Home > IV Online magazine > 2016 > IV497 - June 2016 > A crisis for the two Matteos and so many possible alternatives…


A crisis for the two Matteos and so many possible alternatives…

Thursday 23 June 2016, by Thomas Müntzer

Save this article in PDF Version imprimable de cet article Version imprimable

This election epitomises something that has been talked about for some time – the increasing distance between politics , specifically the apparatuses that have taken turns in governing Italy over the last twenty-five years – and society. This time the prize for being out of synch with reality and misunderstanding has to go to Renzi’s PD. [1]

Only three months ago a member of the PD secretariat, with the typical arrogance of the ‘Renzi generation’ had the brilliant idea of poking fun at all those who had taken part in the referendum on protecting the environment against mining. The referendum only mobilised 35% of the electorate and therefore fell - since it did not reach the 50% quorum. The comedian Maurizio Crozza who has a much better handle on reality commented “Beware of insulting people who went to vote because they will vote again.” Basically you only need to have some perception of what is going on or at least to own a calculator, to grasp the idea that with abstention rates of 40%, those 35% could sooner or later have a majority and perhaps it was not the best idea to insult them.

But this failure to understand what was going on reached a highpoint in Rome where the PD already started at a disadvantage due the scandals of Mafia Capital [2] . What a clever strategy in the midst of such a scandal and the enormous problems of the city, to base the whole campaign for the mayor and town council on the questions of the Olympic bid and Roman stadiums! These are precisely the type of projects that have generated scandals and waste of money everywhere in the last decades. The ingenious idea of actually closing the election campaign with an event in front of the Olympic stadium seemed to advertise the fact - amplified by the local paper Il Messaggero and so much other media - that of the two candidates the PD one was guaranteeing the continuity of the business affairs of the true bosses of Rome – the speculators and developers.

Modern Politics (we still want to use a big P) has no idea of the social roots or real links ordinary people have with reality because it is so tied up in its own ordering of the official narratives that it forgets to look properly – at least occasionally – at that living reality. The economic and social crisis has been hitting people for eight years and those people who are paying the costs of this are urgently demanding a radical response, only to have their hopes continually betrayed. It is a little difficult to think that it is enough to repeat ad infinitum that the recovery is underway, that there are more jobs or even that Roma (football club) will have a new stadium without being constrained to sell its top player.

The striking voting pattern in the working class suburbs of Rome and Turin expresses the social or class basis of the election results. Just as in the first round in Rome last Sunday’s vote saw the PD only win to a degree in the historic centre and in the Parioli neighbourhood [3]. In all the other areas the Five Star Movement(M5S) won double its votes, indeed it won 70% in the traditional working class stronghold of Tor Bella Monaca. It was the same thing in Turin where the M5S candidate, Chiara Appendino, hammered away about the working class areas and about the existence of two Turins – the spectacle for the tourists in the centre and the social problems of those who were experiencing the crisis further out.

There is obviously a desire for radical change but people use the instruments at hand however confused they might be politically, often in a semi-engaged way, but nonetheless with real anger, including when this means abstention. After the M5S victory in Rome there were no significant mass celebrations (unlike in Naples) but there is no doubt that the vote was a real vote against those who had governed this city for the last twenty years and are the current government of the country.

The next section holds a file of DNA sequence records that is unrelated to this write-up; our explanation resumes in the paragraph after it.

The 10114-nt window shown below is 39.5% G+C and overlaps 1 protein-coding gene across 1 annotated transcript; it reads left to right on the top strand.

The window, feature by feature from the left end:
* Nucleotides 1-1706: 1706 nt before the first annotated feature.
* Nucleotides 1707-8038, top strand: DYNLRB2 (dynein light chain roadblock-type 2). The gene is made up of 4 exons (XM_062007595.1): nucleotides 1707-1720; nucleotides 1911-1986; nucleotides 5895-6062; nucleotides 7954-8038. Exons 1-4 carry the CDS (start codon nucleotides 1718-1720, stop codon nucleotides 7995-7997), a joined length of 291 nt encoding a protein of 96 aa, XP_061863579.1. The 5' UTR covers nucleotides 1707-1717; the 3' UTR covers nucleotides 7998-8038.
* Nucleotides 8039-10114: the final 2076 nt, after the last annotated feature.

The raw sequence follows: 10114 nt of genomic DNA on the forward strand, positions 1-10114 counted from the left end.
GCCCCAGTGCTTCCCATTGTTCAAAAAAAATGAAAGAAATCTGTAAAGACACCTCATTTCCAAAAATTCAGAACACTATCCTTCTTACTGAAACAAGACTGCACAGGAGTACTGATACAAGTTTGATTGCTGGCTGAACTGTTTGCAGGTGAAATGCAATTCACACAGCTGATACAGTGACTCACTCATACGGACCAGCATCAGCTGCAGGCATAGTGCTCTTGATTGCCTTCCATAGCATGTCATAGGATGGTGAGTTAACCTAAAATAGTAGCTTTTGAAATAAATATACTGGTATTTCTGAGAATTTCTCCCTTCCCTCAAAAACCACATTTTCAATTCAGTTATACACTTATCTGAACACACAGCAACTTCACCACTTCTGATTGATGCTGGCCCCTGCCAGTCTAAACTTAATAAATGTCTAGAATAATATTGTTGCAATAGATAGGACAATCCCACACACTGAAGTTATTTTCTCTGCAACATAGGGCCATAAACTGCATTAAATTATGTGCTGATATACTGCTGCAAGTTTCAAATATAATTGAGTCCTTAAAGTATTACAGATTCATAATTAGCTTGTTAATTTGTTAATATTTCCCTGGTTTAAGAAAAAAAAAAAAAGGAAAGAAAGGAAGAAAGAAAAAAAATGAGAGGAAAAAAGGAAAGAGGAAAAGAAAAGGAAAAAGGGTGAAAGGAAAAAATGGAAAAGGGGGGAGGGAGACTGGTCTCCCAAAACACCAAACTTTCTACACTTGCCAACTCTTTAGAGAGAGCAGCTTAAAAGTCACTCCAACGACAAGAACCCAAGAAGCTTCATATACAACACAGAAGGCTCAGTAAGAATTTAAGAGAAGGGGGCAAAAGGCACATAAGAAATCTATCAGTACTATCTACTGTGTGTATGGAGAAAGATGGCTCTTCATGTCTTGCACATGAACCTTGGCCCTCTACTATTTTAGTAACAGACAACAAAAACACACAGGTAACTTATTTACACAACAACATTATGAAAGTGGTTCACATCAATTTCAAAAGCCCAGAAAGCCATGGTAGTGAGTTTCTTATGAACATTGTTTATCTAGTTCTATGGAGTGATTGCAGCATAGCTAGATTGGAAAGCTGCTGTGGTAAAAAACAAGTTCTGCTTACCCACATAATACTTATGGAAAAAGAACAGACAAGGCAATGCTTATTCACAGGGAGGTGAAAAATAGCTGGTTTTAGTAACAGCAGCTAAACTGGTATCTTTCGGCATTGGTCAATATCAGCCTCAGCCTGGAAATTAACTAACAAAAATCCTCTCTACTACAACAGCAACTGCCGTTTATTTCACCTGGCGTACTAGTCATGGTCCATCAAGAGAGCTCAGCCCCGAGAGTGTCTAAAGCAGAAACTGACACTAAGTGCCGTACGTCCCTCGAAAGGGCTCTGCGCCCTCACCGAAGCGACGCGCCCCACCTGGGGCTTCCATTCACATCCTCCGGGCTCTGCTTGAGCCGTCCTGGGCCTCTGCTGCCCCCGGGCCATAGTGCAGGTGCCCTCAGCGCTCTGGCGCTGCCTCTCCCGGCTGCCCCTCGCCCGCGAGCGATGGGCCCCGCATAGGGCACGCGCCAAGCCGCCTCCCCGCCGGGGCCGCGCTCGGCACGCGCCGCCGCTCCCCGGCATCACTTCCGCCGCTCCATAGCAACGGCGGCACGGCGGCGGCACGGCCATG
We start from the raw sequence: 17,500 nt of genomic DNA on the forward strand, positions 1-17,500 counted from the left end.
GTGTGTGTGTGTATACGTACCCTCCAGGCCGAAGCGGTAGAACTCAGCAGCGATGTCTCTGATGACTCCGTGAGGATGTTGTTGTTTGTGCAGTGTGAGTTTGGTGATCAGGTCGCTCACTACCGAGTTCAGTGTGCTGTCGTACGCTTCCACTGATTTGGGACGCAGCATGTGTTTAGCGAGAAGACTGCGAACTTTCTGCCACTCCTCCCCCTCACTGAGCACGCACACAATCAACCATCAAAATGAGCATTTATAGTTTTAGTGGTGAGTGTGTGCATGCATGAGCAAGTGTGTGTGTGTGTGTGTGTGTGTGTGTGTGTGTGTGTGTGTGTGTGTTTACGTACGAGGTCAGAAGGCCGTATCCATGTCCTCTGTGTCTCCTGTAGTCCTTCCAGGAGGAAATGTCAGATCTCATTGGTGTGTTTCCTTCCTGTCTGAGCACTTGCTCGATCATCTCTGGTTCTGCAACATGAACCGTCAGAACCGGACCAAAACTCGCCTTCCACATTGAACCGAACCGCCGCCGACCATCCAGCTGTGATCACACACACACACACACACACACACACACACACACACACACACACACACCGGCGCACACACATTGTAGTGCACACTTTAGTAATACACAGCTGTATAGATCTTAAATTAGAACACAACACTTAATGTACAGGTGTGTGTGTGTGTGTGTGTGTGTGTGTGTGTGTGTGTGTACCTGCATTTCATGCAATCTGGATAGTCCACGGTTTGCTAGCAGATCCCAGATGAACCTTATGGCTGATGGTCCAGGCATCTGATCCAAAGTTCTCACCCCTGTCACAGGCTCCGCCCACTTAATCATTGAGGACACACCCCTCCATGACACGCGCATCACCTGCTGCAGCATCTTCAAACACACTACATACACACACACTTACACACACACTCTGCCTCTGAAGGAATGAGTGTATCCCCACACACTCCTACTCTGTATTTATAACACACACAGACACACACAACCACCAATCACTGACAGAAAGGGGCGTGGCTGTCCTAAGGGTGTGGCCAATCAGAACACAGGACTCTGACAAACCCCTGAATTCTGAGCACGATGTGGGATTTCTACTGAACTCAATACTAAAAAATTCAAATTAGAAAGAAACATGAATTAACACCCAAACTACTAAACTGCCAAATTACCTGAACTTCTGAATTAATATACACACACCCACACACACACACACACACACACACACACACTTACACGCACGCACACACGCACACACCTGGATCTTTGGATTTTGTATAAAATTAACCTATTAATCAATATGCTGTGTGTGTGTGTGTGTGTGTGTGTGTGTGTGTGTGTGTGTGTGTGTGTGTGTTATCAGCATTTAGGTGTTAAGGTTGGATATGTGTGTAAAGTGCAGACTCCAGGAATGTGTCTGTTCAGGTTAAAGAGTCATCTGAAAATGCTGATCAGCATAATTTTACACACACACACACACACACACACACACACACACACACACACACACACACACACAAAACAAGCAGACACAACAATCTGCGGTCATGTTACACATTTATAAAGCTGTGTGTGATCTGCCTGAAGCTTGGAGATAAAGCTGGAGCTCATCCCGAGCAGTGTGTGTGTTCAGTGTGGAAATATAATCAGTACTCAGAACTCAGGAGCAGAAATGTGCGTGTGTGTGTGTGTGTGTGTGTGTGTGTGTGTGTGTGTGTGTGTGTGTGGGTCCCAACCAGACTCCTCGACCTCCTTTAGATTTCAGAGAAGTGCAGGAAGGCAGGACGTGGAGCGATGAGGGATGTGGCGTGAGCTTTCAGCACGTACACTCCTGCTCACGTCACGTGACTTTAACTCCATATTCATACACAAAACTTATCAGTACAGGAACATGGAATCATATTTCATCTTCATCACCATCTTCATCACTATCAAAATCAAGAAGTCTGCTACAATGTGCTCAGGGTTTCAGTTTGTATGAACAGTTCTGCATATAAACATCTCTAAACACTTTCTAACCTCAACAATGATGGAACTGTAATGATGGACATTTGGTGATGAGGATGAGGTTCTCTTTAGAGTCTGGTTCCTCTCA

But not only was Renzi defeated but also the right, which has practically disappeared from the scene in some places. In the big cities the PD only seems to manage to win where, as in Bologna and Milan, they are facing the centre right in the final runoff whereas in Naples they were completely buried by De Magistris [4] . Furthermore the right lost two of its historic strongholds – Varese (where the Lega Nord had governed for 23 years) and Latina. In the latter case a citizens slate (Latina Bene Commune) set up as an alternative to the PD won against the right with a soviet style score of 75%. So while Berlusconi is in an unstoppable decline Salvini’s line has not benefitted. It lost in places where it claimed a strong local identity such as Turin and even more in Varese. The Lega has not yet been able to win over support within the centre right area and is not competitive with the M5S in the fight for the protest vote. It is not accidental that in the second round run offs the Lega and Meloni [5] supporters tended to vote massively for the M5S unlike in Bologna and Milan. Certainly the centre right won back some cities from the PD , for example Trieste and won some new councils in Tuscany. They hope to have found in Parisi [6] and his reunified centre right a possible way back. However what has really entered into a crisis is the idea of the two Matteos – members of the same generation and with the same name – presented by the media as the only possible alternatives.

In reality more than ever what we are seeing is an increasingly volatile or ‘liquid’ vote which can point to a variety of possible outcomes. The economic crisis is crowned by a crisis over the credibility of parties and indeed of any whole society political projects. This leads to electoral volatility and political phenomena that can balloon and decline very rapidly. Those observers who suggested that the Renzi project would last twenty years were superficial in their analysis of a society that is fragmented by precarious employment and where social belonging or identity of a new type still has to be established. Security is no longer guaranteed for whole layers and the sense of being in a group or class is increasingly weaker. The regime itself is weaker so the classical patronage systems are breaking down (although they can obviously be replaced by other, more modern ones). Even the stability of the M5S movement cannot be taken for granted particularly since it will no longer enjoy the luxury of being in opposition but will be judged by its record in government. What has happened in Naples with De Magistris or on a lesser scale in Latina and other places shows that alternative projects can have a different more progressive content but only if they put themselves forward in a determined way without trying to re-unify the old apparatuses and to use the old tools of politics which is something the radical left tends to do.